One-time deeply troubled upstream oil producer Penn West Petroleum Ltd. (TSX:PWT)(NYSE:PWE) has pulled off a miracle and come back from the dead. The company appeared to be destined for failure as the protracted slump in crude took it to the edge of bankruptcy; it laboured under a mountain of debt that forced it to accelerate asset sales and renegotiate its financial covenants.

With its financial position rapidly deteriorating because of sharply weak oil prices and declining production, there were signs that that it would be unable to continue as a going concern after the end of the first half of 2016.

Now, however, there are signs that not only will Penn West survive the current harsh operating environment, but that it has finally turned the corner and is capable of unlocking value for investors. 

Now what?

Firstly, Penn West’s divestments have exceeded expectations with recently completed sales guaranteeing its survival.

The game-changing disposition for Penn West was the closing of the sale of all of its Saskatchewan assets for $975 million–more than double what analysts were expecting. These included its Dodsland Viking light-crude assets as well as its medium and heavy oil properties in western Saskatchewan.

Even after this significant transaction, Penn West surprised the market by announcing an additional sale of non-core assets in Alberta for $140 million, which saw it generate total proceeds of $1.3 billion for 2016. This resulted in it being able to reduce its debt to $566 million, or almost a quarter of where it was at the end of 2015.

As a result, Penn West is now in compliance with its financial covenants and there is no risk of it ceasing to be a going concern. It has even continued with its asset-divestment program, making agreements in the second quarter to sell an additional $75 million of assets, which will reduce its debt to $491 million on completion, further strengthening its balance sheet.

Secondly, oil production has exceeded expectations.

For the second quarter Penn West reported average production of 63,568 barrels daily, which was almost 12% higher than the top end of its 2016 guidance. This can be attributed to better-than-expected results from its exploration program coupled with fewer wells being shut in than originally planned.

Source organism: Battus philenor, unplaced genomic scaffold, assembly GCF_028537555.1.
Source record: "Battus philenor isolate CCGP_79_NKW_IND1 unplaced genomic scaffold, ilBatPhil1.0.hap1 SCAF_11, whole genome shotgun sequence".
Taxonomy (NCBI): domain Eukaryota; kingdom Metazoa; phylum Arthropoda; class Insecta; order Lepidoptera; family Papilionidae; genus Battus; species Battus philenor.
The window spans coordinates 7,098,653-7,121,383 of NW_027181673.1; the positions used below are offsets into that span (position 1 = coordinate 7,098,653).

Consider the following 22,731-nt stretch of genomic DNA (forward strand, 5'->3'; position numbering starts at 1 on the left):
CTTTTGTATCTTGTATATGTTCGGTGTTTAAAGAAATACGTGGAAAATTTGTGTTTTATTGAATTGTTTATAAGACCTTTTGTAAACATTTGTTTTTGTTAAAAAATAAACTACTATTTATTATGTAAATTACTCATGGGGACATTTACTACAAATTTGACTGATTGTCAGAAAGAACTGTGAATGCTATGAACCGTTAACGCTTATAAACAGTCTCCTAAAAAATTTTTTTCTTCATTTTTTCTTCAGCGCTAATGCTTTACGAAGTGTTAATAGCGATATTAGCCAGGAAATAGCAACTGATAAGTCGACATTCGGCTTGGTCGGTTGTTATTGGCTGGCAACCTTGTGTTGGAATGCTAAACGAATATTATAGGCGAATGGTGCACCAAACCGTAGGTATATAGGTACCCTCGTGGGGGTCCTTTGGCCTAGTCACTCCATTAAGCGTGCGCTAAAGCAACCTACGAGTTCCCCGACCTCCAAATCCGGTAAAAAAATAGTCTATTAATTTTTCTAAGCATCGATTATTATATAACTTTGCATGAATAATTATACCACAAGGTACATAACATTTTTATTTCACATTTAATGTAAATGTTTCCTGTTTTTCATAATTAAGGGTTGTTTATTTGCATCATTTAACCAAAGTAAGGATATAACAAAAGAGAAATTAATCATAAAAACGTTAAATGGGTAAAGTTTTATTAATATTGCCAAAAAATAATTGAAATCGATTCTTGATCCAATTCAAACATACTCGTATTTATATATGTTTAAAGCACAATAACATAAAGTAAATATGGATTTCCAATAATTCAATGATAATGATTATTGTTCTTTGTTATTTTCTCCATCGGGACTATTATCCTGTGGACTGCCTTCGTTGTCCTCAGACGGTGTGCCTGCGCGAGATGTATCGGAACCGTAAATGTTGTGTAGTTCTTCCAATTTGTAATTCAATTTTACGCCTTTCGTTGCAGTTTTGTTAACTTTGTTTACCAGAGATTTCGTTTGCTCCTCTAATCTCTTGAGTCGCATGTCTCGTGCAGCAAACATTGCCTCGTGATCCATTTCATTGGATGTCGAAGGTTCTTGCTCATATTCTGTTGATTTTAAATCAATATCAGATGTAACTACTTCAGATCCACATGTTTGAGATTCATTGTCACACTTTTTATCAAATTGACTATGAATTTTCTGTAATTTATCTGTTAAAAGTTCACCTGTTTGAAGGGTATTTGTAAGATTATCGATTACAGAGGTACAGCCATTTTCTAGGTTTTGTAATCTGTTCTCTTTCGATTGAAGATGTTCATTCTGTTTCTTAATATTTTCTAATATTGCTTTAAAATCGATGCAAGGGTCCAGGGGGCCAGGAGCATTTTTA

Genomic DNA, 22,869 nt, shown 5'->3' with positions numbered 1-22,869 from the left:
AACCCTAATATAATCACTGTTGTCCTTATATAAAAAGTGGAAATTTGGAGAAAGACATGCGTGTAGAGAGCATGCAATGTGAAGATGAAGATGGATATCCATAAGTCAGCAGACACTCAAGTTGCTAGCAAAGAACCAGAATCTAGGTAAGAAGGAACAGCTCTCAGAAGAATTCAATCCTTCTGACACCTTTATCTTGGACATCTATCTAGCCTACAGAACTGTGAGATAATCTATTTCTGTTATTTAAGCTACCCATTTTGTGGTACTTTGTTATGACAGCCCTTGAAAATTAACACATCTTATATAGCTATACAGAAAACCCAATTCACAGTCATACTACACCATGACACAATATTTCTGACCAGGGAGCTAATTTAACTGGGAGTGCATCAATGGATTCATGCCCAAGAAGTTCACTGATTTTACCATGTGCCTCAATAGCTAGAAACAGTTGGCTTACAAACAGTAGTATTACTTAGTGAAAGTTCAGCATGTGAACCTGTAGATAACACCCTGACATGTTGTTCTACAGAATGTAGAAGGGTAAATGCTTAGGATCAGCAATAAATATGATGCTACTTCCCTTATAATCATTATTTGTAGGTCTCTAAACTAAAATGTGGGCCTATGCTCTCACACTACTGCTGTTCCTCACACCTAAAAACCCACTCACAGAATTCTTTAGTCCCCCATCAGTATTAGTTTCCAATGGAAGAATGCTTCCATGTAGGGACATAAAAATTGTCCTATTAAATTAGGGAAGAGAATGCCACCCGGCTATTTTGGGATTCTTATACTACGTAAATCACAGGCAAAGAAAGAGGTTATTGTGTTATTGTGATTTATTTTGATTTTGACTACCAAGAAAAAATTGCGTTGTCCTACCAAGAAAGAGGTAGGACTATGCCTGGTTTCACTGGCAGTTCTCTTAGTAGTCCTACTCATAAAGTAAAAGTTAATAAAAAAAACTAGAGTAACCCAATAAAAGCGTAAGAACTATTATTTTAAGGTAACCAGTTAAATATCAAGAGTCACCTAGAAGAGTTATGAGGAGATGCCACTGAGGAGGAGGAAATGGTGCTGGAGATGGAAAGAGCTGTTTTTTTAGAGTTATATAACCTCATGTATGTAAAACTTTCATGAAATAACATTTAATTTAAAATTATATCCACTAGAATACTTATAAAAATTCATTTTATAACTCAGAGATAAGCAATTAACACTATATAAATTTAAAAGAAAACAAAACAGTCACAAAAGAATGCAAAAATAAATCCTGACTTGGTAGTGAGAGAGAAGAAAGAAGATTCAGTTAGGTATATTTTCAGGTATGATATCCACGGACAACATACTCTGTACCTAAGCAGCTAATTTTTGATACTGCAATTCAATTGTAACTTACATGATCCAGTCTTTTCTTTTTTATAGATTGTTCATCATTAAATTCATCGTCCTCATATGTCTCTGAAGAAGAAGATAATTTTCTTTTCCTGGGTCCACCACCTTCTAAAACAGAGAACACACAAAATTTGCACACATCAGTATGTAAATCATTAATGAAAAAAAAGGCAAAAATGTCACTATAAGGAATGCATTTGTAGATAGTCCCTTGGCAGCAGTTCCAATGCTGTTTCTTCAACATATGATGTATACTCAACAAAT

The higher-than-expected production comes after eight straight quarters where production declined and is an extremely pleasing outcome, especially with oil now having recovered to above US$40 barrel. It also highlights the quality of Penn West’s core Cardium and Alberta Viking oil properties and the potential that exists to further expand production as those assets are developed.

Finally, the considerable reduction in debt and additional financial flexibility this has given Penn West has allowed it almost double the funding for its exploration and development budget.

This is a particularly important outcome because not only will Penn West be able to replace the production lost through natural decline rates, but it will also be able to increase both of its oil output and reserves, unlocking value for investors. Over time this will boost Penn West’s oil output and cash flow, increasing its financial flexibility and giving its bottom line a healthy bump.

So what?

It has been a tough journey for Penn West. Many, including its own management, were fearful that it wouldn’t survive past 2016. Nonetheless, the company has pulled off a miracle, obtaining more than double what many analysts believed it would for its Saskatchewan properties and using those funds to reduce its debt to manageable levels.

As a result, Penn West has rallied 65% for the year to date, and with a stronger balance sheet as well as the ability to grow production, there are signs that that it can only appreciate further in value.

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Fool contributor Matt Smith has no position in any stocks mentioned.